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October 03, 2017

A short note about UK politics

Maybe this has to do with the need by the UK's Sunday newspapers to generate stories, but we note a clear calendar effect when it comes to expectations of an imminent coup against Theresa May. Those expectations peak over the weekend. We maintain our view that Theresa May is going to last at least until the end of the Article 50 negotiations, for the very simple reason that any other outcome would trigger an election, which Jeremy Corbyn might well win. Conservative MPs may be mad at May for calling an election that turned many safe seats into marginals. But, if they replace her with Boris Johnson, they run the risk of losing their seats. We are not appealing to peoples' rationality, but to their self-interest. 

The BBC had a story yesterday quoting Lord Ashcroft, one of the Conservative Party's largest donors, as saying that Johnson's antics may in the end help May get her deal because it signals to the EU that she is the only partner with whom a Brexit deal is possible. Ashcroft says that everybody has an interest in a deal, that the issues are complex, that the final deal will happen late in the process, and that it is normal to expect political grandstanding in the meantime. That's pretty much how we see this, too.

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October 03, 2017

The impact of the German elections on the euro debate

Wolfgang Munchau and Hans Kundnani had similar comments on the impact of the German elections on euro debate. Munchau's argument is that eurozone reform will happen, but it will be Germany's version of it, with only minimal cosmetic concessions to France. The details have yet to be agreed, not between Germany and France but between the CDU and the FDP. People are wrong to think that Germany does not want eurozone reform. But it wants a different set of reforms. It wants more fiscal discipline and, most important, a link between future ESM funds and the ability by the ESM to force a haircut on investors. In other words, Germany is doubling down on its approach to eurozone crisis management. Those who criticised it, like us, will hate the new regime - if it is ever agreed - even more.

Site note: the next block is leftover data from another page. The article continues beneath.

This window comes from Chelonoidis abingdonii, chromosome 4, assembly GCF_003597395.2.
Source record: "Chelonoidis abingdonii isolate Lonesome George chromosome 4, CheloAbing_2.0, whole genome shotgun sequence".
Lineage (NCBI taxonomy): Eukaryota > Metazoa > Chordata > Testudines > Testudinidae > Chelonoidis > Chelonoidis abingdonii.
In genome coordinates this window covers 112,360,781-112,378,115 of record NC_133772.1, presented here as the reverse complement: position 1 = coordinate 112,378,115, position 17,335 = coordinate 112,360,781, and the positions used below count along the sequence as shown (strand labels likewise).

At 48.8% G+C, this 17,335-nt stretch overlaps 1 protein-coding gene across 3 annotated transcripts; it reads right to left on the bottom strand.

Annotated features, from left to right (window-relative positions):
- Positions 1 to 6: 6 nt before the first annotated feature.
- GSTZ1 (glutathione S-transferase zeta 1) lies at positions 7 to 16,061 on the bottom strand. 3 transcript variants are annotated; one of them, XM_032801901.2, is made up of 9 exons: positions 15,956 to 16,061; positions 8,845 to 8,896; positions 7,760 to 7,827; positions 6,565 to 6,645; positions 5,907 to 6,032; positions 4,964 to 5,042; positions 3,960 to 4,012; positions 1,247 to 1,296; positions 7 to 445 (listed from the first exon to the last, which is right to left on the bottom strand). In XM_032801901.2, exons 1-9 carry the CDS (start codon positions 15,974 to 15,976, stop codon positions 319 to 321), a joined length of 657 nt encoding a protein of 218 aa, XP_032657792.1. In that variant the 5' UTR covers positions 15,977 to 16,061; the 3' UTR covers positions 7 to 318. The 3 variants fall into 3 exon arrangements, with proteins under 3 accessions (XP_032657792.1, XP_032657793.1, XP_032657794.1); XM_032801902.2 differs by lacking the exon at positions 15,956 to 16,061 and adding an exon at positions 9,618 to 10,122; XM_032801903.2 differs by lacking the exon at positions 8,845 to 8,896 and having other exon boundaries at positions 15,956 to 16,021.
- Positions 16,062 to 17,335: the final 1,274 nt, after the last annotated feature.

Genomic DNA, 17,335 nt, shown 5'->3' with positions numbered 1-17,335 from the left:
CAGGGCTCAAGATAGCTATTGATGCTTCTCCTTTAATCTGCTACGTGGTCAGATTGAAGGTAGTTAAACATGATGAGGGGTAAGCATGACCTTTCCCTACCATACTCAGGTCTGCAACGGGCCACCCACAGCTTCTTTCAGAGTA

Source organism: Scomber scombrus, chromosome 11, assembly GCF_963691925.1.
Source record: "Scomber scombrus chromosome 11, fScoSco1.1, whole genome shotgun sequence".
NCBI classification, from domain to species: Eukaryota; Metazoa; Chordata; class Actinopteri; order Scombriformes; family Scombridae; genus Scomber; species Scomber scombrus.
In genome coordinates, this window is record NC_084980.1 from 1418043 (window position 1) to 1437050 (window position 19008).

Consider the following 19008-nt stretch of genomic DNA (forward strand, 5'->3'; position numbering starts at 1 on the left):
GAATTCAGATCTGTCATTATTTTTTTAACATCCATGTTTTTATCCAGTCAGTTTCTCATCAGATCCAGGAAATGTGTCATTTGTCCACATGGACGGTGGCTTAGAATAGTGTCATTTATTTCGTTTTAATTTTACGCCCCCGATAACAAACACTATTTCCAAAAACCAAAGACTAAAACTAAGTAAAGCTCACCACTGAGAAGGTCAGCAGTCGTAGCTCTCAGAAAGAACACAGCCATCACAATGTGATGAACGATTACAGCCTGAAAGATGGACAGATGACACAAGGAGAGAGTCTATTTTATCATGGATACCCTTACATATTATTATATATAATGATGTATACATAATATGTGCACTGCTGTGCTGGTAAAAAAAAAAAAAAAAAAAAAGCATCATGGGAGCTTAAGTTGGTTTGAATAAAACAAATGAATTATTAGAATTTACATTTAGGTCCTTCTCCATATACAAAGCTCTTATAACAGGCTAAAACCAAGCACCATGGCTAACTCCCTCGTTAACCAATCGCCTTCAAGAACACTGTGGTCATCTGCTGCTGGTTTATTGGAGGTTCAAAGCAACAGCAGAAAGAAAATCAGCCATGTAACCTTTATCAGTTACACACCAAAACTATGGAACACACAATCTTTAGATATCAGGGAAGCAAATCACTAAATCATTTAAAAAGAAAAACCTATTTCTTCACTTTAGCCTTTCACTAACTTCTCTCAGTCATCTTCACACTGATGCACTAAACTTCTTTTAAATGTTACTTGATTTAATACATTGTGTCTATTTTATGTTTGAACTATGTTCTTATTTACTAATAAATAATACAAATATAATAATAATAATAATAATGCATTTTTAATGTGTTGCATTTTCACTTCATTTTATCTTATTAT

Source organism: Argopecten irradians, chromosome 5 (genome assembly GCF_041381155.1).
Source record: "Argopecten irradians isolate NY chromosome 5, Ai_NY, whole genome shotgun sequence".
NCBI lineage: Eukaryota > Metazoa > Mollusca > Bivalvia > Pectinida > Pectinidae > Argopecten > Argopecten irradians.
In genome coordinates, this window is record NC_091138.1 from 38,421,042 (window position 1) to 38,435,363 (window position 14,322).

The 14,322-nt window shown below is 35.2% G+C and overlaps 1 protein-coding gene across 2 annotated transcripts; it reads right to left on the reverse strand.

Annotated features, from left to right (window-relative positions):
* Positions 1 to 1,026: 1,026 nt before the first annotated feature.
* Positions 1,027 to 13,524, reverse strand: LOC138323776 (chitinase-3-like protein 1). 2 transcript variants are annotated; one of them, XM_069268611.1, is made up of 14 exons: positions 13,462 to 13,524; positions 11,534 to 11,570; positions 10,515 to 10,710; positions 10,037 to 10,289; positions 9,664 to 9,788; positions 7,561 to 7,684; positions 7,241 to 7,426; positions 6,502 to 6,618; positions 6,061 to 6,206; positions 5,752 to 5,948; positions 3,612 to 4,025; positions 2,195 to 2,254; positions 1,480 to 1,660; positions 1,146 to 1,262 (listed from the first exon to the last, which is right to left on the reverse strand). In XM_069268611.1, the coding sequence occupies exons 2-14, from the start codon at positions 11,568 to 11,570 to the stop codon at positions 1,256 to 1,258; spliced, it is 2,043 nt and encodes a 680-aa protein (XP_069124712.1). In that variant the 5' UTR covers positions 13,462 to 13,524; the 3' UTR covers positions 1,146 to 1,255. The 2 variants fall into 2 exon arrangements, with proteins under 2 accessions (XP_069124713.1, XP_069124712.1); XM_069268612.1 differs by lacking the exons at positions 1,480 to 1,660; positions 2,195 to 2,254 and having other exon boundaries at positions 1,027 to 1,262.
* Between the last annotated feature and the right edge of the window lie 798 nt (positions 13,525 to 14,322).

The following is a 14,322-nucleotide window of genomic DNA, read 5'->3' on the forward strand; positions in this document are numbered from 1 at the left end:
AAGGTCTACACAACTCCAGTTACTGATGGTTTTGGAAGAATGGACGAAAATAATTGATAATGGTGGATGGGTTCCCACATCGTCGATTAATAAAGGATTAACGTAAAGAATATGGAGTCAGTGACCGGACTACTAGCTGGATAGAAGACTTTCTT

Kundnani goes in a different direction. He had previously written that the mandate Merkel was seeking was to say No to Emmanuel Macron. By electing a coalition of the right, the Germans confirmed Merkel's eurozone policies and rejected the alternative approach of the SPD, which would have been more open to Macron. He noted that his prediction turned out to be even truer than anticipated. The losses of both the SPD and the CDU, and the strengthening of the FDP and AfD, have significantly strengthened the forces in the new parliament who are outwardly anti-euro. In this political environment, the chances of a breakthrough on eurozone economic governance are close to nil. As for Macron, Kundnani notes, he now has the choice to make ambitious demands which Germany will reject, or to support Germany's demands and claim victory. Either way, the prospects for a real breakthrough are slim.